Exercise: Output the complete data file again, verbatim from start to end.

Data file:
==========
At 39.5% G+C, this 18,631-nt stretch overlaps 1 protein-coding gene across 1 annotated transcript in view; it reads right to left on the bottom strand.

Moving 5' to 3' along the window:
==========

At 39.5% G+C, this 18,631-nt stretch overlaps 1 protein-coding gene across 1 annotated transcript in view; it reads right to left on the bottom strand.

Moving 5' to 3' along the window: